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WOODSON COLUMN: What could be a new nickname for the Redskins?

WOODSON COLUMN: What could be a new nickname for the Redskins?

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It is time for a change in Washington.

Nope, this has nothing to do with politics. Well, actually it does.

Change is definitely needed in D.C., but I will shut up and type.

This is about a nickname for the NFL team in town.

Redskins has run its course.

Washington has done this before, most recently with the city’s NBA team in 1997. Once the team moved from Chicago to Baltimore in 1963, the nickname became the Bullets. First, Baltimore Bullets, then Capital Bullets, followed by Washington Bullets, for 34 years.

That changed 23 years ago when ownership decided that Bullets had too much of a connection to gun violence in the Nation’s Capital.

Wizards seemed catchy at the time, rolling off the tongue after Washington. That was the choice over the Express, Stallions, Dragons and Sea Dogs. (There aren’t many of the latter three in Washington).

While it hasn’t helped the performance on the court or reduced the gun violence, it was the politically correct move to make.

Washington’s NFL team was born in Boston in 1932 and was known as the Braves, followed by the Redskins in 1933-36. The team moved to Washington in ‘37, stuck with the Redskins and has remained the same ever since.

For the last 83 years, the Redskins have continued to exist in Washington. It has come under attack over those eight decades as being demeaning to Native Americans, but no effort has seriously been made to change the name.

That time has come. With the current political and racial unrest in America, what finally seemed to attract the attention of owner Daniel Snyder are sponsors threatening to pull millions in advertising and financing from his team.

His hopes for a new stadium at the site of the old RFK Stadium could be at stake. Money talks, and this time it is bringing change.

There are numerous team nicknames that are said to result in division, including the Braves, Seminoles, Indians, Chiefs and more, but none has received as much pushback as the Redskins.

It seems to go with the city they play in. The term Redskins has become as much a part of Washington as the historic buildings that dominate the city’s landscape.

There are new nicknames that seem to fit, but many have already been taken or have been used in the past.

Stay away from the Generals, all the Washington Generals have done is lose some 19,000 times over 68 years against the Harlem Globetrotters, who are apparently agreeable to sell the Washington franchise that nickname. Don’t expect Snyder to pay for that.

There were the Federals, the USFL franchise that spent two seasons in Washington. How about the Senators? They were a very bad baseball team that spent 59 years in Washington before moving to Minnesota.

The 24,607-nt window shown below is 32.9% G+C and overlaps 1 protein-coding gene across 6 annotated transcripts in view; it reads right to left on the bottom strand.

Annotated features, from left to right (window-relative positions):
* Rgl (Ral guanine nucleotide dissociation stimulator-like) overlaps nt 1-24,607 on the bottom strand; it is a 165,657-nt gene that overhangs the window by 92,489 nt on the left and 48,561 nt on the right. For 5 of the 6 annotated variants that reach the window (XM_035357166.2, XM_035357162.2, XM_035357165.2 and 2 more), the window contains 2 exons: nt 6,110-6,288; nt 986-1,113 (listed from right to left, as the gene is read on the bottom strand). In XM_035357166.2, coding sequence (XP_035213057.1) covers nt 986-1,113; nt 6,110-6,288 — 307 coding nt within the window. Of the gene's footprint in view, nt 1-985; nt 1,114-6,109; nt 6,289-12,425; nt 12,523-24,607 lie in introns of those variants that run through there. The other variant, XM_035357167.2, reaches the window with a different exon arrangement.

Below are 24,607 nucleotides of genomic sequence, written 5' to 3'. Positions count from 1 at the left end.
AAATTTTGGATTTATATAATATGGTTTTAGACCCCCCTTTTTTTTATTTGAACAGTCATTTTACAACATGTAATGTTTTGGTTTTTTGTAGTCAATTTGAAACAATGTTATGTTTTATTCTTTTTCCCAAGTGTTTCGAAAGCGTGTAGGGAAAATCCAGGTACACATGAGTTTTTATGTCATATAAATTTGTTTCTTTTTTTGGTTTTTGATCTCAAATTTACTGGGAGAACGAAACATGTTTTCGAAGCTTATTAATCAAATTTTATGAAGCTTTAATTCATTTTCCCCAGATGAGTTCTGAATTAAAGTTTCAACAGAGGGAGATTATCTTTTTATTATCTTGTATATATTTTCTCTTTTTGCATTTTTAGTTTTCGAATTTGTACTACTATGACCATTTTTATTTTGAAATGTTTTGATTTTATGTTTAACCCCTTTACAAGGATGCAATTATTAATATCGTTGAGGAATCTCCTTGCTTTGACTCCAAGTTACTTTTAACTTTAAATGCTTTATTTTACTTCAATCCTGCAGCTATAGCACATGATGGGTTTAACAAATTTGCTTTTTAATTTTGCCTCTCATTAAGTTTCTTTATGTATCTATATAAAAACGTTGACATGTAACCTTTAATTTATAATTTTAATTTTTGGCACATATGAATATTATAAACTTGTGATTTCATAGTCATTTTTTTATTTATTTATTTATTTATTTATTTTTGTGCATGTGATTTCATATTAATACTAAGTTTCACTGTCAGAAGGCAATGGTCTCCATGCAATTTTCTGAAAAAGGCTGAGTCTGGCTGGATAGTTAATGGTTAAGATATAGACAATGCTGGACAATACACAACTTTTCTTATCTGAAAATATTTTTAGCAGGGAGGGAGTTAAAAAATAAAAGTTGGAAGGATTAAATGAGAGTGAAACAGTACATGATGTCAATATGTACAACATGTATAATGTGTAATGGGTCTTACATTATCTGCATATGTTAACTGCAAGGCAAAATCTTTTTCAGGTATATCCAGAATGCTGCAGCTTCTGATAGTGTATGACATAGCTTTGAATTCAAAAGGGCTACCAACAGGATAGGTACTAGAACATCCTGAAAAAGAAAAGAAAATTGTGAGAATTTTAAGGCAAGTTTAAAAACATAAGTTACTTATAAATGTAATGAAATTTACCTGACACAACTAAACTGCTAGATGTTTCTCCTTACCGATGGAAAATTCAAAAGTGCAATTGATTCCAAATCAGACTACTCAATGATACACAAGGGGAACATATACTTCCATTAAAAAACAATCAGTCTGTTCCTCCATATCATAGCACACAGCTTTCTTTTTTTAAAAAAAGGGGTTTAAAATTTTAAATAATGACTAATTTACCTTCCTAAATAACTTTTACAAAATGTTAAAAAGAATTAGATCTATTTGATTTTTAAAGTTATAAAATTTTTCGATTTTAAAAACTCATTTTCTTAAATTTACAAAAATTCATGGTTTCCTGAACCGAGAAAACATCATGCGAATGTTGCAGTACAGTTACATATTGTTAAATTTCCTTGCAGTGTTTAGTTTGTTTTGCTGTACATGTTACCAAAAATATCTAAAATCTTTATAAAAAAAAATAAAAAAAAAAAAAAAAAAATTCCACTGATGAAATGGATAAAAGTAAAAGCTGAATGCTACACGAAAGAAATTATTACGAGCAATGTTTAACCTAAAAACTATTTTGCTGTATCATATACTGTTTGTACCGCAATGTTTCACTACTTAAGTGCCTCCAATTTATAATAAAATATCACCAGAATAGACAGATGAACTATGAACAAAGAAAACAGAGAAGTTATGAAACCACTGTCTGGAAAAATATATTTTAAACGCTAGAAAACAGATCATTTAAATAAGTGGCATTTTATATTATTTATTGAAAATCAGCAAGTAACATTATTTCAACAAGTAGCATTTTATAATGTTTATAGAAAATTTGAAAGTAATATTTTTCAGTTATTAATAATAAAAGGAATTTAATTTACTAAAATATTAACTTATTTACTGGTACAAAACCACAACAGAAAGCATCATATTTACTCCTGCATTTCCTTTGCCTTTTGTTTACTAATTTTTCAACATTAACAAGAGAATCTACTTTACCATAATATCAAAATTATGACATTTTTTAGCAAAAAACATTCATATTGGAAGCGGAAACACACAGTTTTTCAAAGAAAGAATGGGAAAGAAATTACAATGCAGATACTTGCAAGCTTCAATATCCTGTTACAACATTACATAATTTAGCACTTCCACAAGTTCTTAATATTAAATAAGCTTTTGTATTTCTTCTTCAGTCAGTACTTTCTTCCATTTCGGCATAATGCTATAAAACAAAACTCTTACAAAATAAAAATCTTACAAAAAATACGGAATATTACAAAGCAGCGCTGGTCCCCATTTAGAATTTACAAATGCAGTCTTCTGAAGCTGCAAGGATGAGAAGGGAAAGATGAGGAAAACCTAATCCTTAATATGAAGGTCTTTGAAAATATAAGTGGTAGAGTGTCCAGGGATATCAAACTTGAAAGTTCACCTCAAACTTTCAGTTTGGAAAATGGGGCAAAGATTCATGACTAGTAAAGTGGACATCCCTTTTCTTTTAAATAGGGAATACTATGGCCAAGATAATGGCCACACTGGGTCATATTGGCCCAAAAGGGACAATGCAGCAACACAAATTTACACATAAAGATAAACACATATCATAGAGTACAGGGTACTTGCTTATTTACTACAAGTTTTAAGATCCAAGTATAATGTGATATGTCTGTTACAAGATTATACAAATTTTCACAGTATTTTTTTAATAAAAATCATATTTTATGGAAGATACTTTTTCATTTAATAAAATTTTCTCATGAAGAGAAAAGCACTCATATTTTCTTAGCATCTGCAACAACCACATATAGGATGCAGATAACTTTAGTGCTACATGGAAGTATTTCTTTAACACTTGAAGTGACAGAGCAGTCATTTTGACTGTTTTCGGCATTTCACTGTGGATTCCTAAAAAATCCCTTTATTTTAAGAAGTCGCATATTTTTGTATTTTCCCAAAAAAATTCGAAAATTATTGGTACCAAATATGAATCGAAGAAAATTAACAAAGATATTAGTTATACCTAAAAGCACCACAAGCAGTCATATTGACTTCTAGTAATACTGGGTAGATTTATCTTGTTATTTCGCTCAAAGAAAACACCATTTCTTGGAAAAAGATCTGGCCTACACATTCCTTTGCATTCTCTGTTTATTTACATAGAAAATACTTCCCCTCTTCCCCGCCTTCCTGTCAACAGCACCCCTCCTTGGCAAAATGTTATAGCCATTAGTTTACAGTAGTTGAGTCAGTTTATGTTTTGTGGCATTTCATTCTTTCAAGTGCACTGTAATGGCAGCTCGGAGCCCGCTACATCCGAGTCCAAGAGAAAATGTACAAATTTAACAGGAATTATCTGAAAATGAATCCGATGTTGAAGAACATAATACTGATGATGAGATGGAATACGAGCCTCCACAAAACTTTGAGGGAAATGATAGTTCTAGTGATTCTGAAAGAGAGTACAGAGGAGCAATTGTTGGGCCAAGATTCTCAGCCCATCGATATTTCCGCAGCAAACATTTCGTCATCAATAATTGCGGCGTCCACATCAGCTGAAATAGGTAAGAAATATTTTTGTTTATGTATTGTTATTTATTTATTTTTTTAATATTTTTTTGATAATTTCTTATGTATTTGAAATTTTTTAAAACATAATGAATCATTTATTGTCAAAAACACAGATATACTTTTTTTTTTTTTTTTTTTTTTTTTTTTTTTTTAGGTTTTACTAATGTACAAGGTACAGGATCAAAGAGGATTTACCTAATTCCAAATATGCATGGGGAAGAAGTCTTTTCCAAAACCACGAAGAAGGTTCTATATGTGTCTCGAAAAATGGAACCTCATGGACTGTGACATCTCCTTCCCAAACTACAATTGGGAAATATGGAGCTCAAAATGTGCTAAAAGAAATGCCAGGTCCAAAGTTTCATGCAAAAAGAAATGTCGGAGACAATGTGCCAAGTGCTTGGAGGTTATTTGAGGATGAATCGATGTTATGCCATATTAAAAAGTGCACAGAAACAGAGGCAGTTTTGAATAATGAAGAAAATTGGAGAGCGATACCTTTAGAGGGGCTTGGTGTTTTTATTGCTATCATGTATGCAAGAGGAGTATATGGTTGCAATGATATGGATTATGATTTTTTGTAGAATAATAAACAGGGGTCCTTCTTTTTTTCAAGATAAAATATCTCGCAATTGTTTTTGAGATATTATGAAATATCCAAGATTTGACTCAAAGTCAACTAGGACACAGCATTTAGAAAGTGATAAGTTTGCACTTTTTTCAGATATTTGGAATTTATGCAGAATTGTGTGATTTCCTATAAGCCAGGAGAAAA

The Capitals are the NHL team in Washington that won its first Stanley Cup in 2018. The Nationals are the baseball team that moved from Montreal to Washington, finally winning its first World Series last October.

Whatever the nickname is, it needs to be unique. We have enough Panthers, Tigers, Bulldogs, Eagles and Wildcats.

How about something unique, something catchy like Rajun’ Cajuns, Banana Slugs, Crimson Tide - I had to get that one in there - Camels, Kangaroos and Roadrunners. None seem to cause discord, although some Cajuns might not like being called Rajun’.

What could be the new nickname in Washington. Just a few thoughts. How about The Swamp, RedHawks, Protestors, Filibusters, Monuments, Politicians, Hogs (re: Grimm, May, Jacoby), The Posse (re: Monk, Clark, Sanders) or so many more, but they need something that has the complete opposite meaning of the Redskins.

There have been plenty of recommendations. In order to avoid controversy, it could just be called D.C. Washington, which is too close to D.C. United, the name of the professional soccer team in town.

Here is a nickname I came upon in doing research for this column. How about Red Tails? That was the nickname of the Tuskegee Airmen, a group of mainly African-American military pilots who fought in World War II.

Perfect. The official colors wouldn’t even have to change much, from a shade of burgundy to red, along with the traditional gold and white.

There is another reason it will work. There was a time years ago when I was a fan of the Redskins. They still have one of the best fight songs in all sports. That could remain too, with a couple of minor changes.

How about “Hail to the Red Tails.” You could change the third line to Brave men on the Warpath or change Warpath to something else. It can be adjusted.

Will this help the Washington NFL team perform better on the field?

Don’t count on it. They have been dreadful since Snyder bought the team in 1999, having played in seven playoff games in 20 years, winning two of them, the last coming in 2005.

Looking for a nickname that won’t bother anyone at all? How about no nickname at all? Just called it the Washington Football Club or Club Washington.

If that doesn’t work, just pick Panthers or Eagles and move on. At least that will be one less thing to complain about in our world.

There are plenty more.

bwoodson@bristolnews.com | Twitter: BHCWoodson | (276) 645-2543

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